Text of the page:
The new code for mortgage arrears is good news for investors in residential mortgage-backed securities, or bond holders, according to the ratings agency Standard & Poor’s.
In an analysis of the new regulations introduced by the Central Bank on Jul 1, Standard & Poor’s (S&P) said it expected to see an increase in repossessions.
“In our view, the code could potentially slow the increase in mortgage arrears in Ireland, and may allow lenders to start repossession proceedings sooner.
“We view this as credit positive for the senior notes in outstanding residential mortgage-backed securities, and broadly neutral for junior residential mortgage-backed securities notes.
“However, we don’t foresee any immediate impact on our Irish residential mortgage-backed securities ratings,” a note from the ratings agency said.
According to S&P’s analysis, by allowing banks to repossess homes quicker, borrowers won’t dither and thus will engage with banks to resolve their outstanding payments.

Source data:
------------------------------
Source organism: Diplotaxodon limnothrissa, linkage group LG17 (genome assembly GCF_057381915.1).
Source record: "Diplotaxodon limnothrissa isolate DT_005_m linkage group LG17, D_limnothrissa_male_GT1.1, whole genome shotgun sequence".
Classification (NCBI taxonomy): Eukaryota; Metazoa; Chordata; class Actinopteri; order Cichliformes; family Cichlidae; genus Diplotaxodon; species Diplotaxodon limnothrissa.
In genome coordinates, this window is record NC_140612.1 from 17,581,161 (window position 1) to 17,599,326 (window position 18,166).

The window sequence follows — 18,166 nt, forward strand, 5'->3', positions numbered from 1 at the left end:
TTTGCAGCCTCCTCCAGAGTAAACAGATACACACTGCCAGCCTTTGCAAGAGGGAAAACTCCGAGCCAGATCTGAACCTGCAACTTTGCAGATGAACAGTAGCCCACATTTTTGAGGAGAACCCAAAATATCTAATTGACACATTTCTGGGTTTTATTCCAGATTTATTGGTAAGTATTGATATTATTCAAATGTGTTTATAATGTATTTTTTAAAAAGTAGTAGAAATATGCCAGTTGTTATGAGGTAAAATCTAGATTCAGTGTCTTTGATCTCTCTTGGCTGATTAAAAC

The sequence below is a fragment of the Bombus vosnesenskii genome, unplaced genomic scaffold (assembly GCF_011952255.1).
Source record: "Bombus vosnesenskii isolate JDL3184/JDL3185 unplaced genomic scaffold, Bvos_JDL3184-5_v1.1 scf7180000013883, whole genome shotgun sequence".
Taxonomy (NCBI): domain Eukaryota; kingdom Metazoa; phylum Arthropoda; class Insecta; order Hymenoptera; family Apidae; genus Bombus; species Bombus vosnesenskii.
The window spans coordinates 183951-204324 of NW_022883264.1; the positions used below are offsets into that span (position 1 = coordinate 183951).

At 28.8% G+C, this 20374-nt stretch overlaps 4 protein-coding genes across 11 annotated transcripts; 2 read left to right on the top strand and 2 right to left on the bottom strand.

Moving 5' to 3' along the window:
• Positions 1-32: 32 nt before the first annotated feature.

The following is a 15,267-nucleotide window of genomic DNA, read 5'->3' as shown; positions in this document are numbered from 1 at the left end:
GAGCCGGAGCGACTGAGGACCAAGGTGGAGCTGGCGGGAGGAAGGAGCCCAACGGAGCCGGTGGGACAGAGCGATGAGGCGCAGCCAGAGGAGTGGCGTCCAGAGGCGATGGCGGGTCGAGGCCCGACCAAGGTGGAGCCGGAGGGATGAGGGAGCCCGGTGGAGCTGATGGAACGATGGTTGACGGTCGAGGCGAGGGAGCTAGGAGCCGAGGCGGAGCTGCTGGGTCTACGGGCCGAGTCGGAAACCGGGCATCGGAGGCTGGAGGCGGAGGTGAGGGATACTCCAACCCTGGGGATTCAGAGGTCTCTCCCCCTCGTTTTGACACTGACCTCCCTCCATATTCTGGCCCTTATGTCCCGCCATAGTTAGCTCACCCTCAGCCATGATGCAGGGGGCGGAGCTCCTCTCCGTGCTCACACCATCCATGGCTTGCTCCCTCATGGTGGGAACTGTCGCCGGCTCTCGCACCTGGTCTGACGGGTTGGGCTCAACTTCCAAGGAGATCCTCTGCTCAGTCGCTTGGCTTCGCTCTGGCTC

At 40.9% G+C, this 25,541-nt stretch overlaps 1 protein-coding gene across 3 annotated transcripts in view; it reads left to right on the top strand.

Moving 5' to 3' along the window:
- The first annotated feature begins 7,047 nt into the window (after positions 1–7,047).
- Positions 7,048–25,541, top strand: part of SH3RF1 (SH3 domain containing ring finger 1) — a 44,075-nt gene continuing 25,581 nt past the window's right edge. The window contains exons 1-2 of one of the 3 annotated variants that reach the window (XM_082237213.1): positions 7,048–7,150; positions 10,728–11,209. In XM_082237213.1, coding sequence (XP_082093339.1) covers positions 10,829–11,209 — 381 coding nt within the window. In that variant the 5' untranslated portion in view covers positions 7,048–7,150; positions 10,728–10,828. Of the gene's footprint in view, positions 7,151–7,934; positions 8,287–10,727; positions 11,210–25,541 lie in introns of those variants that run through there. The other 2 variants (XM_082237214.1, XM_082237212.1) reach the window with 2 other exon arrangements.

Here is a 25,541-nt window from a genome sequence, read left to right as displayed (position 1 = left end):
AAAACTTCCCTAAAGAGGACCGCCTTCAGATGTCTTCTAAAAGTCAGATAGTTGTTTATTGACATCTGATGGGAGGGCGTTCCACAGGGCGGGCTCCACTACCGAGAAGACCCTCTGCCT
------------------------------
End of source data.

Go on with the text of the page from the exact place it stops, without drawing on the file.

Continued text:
“Importantly, the revised code potentially lowers the grace period before lenders can start repossession proceedings.
“The clarifications around the definition of uncooperative borrowers, along with the warning letter which borrowers will now receive before the lender classifies them as “not co-operating”, could also prompt faster responses from borrowers, accelerating the arrears resolution process.
“In some cases, this could also lead to speedier repossessions,” the note said.
The S&P analysis comes the day before the Seanad is due to pass the Land and Conveyancing Law Reform Bill 2013 which will overturn Justice Dunne’s judgement and strengthen the powers of the banks to evict home owners.
David Hall of the home owners group New Beginnings said the assessment by S&P shows the new code of conduct for what it really is, a charter for banks to repossess homes.
“Some politicians had the neck to stand up in the parliament and say that this (code) was good for homeowners. It is clearly only in the banks’ interests,” he said.
Mr Hall said that the code and the overturning of the Dunne ruling hand two major weapons to the banks to repossess homes.
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